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East Asians got a double dose of Neandertal ancestry. That’s the conclusion of two new studies seeking to explain why East Asians inherited 15 to 30 percent more Neandertal DNA than Europeans did. The results appear in the March 5 American Journal of Human Genetics.
A recent spate of appalling weather in northern Spain has led to the discovery of perfectly preserved fossilised trees, which scientists believe could be 300 million years old – a period well before dinosaurs roamed the Earth.
In this article, John McCauley uses his experience as an Architect and Construction Manager to critically analyse the construction scheme for building the Khufu pyramid and the popular theory of the use of an internal ramp.
Related: Inside Tutankhamun's Tomb: Photos from the day archaeologists opened the burial chamber
Recent archaeological digs at Barrow Island and the Montebello Islands off the Pilbara coast have revealed a number of artefacts which have helped build a unique record of coastal habitation by early humans.
Archeologist Jonathan Driver was part of the team that uncovered, more than 30 years ago, what was at that time one of the rarest archeological finds in Canadian history: A treasure trove of evidence of human occupation in Northern B.C. that dates back to the end of the last ice age.
A spark from a lightning bolt, interstellar dust, or a subsea volcano could have triggered the very first life on Earth. But what happened next? Life can exist without oxygen, but without plentiful nitrogen to build genes - essential to viruses, bacteria and all other organisms - life on the early Earth would have been scarce.
Scientists are to scan the Amazon forest in Brazil to look for evidence of occupation by ancient civilisations.
Alt: Drones and satellites spot lost civilizations in unlikely places
What do you call a male sibling? If you speak English, he is your “brother.” Greek? Call him “phrater.” Sanskrit, Latin, Old Irish? “Bhrater,” “frater,” or “brathir,” respectively. Ever since the mid-17th century, scholars have noted such similarities among the so-called Indo-European languages, which span the world and number more than 400 if dialects are included. Researchers agree that they can probably all be traced back to one ancestral language, called Proto-Indo-European (PIE). But for nearly 20 years, scholars have debated vehemently when and where PIE arose.
Alt: European languages linked to migration from the east
To die, sometimes you need only believe you are ill, and as David Robson discovers, we can unwittingly ‘catch’ such fears, often with terrifying consequences.
PUSH! It's a familiar instruction to women giving birth, and an important one for those on body-numbing drugs. Epidurals and spinal injections can make it a struggle for women to push their baby out. But a new device that signals the baby's progress can help women to learn when and how to push, speeding up labour and reducing the risk of problems.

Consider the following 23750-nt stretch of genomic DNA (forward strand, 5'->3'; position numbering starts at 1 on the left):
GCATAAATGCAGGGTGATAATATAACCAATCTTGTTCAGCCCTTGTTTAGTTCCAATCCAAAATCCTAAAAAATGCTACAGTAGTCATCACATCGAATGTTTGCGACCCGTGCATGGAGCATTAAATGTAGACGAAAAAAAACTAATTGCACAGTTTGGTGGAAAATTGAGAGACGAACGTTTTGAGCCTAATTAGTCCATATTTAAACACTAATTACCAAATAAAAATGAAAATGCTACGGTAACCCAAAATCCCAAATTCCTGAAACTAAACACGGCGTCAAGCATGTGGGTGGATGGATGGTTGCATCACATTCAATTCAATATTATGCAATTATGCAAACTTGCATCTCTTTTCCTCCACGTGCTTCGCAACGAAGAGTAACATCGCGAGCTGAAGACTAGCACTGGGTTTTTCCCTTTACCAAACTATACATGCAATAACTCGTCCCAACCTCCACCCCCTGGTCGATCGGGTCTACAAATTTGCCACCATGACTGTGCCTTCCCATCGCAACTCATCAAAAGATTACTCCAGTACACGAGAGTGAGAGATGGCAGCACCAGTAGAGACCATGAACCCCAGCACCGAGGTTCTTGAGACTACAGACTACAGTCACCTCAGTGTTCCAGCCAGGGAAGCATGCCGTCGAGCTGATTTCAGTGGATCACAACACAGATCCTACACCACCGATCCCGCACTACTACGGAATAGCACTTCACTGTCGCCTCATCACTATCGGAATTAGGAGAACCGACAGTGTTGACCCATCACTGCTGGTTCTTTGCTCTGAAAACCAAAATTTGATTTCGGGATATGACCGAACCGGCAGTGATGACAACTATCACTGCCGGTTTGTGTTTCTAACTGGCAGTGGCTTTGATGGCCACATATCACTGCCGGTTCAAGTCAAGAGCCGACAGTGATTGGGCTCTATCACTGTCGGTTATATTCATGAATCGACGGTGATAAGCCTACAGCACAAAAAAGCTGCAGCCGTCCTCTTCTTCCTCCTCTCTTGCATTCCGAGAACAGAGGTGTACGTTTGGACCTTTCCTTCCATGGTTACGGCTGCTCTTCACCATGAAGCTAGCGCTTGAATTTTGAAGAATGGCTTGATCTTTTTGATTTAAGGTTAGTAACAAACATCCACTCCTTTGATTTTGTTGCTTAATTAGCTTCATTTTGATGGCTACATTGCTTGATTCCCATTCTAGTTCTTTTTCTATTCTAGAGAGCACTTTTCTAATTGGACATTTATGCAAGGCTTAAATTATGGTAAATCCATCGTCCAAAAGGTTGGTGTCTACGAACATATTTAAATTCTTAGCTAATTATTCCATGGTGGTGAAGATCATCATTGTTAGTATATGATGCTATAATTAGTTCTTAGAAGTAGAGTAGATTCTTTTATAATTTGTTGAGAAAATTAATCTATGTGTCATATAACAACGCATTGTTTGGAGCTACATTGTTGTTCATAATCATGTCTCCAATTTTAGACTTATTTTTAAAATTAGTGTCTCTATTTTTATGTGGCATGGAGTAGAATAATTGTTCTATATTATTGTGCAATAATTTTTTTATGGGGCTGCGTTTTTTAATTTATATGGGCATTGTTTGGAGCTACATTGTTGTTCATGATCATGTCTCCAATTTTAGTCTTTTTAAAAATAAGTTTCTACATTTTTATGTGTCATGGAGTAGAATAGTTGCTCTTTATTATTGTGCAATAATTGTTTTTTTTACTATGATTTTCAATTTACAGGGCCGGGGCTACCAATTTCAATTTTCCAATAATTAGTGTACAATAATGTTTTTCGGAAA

True adulthood does not begin in the western world until 25 because young people are putting off settling down for longer, a psychiatrist has claimed.
Related: Revealed: the science behind teenage laziness
For chimpanzees, just like humans, teasing, taunting and bullying are familiar parts of playground politics. An analysis of 12 years of observations of playground fights between young chimpanzees in East Africa finds that chimps with higher-ranked moms are more likely to win.
Jane Goodall discovered 40 years ago that chimpanzees wage war. Until then, she thought they were “rather nicer” than humans. But her shocking observation of animal warfare was not the first. It was the second. By then scientists had known for at least 80 years that we were not the only species to kill others of our own kind. Some insects do it, too.
Related: When bees grow up too fast, the colony collapses
As anyone who’s made valentines for a whole elementary-school class knows, kids are often pushed into social groups not of their choosing. Scientists tried the same thing with wild birds and found it pretty easy to coax them into new cliques. The birds hung out with their new social circles even when they didn’t have to. But once the experiment ended, those friendships dissolved faster than a candy conversation heart.
Living deep underground ain't easy. In addition to hellish temperatures and pressures, there's not a lot to eat. Which is why oil reservoirs are the microbes’ cornucopia in this hidden realm.
Biologists have proposed the existence of a “shadow biosphere”—an undiscovered group of living things with biochemistry different from what we’re used to. Most of life’s diversity on our planet is too small to see, making microbes the most likely place to look for these new types of life. Already, new discoveries are shaking our beliefs about what life is. Recently discovered giant, amoeba-infecting viruses blur the line between life and nonlife—although they rely on their hosts for essential biological functions, the bacteria-sized viruses have complex genomes. Such unexpected discoveries suggest that we shouldn’t define what we are searching for by what we know is already out there.
Love growing potatoes and tomatoes? This spring, gardeners in the U.S. (and Europe) will be able to get both tuber and fruit from a single plant.
Related: Monarch butterfly endangered, Monsanto product zaps 900 million
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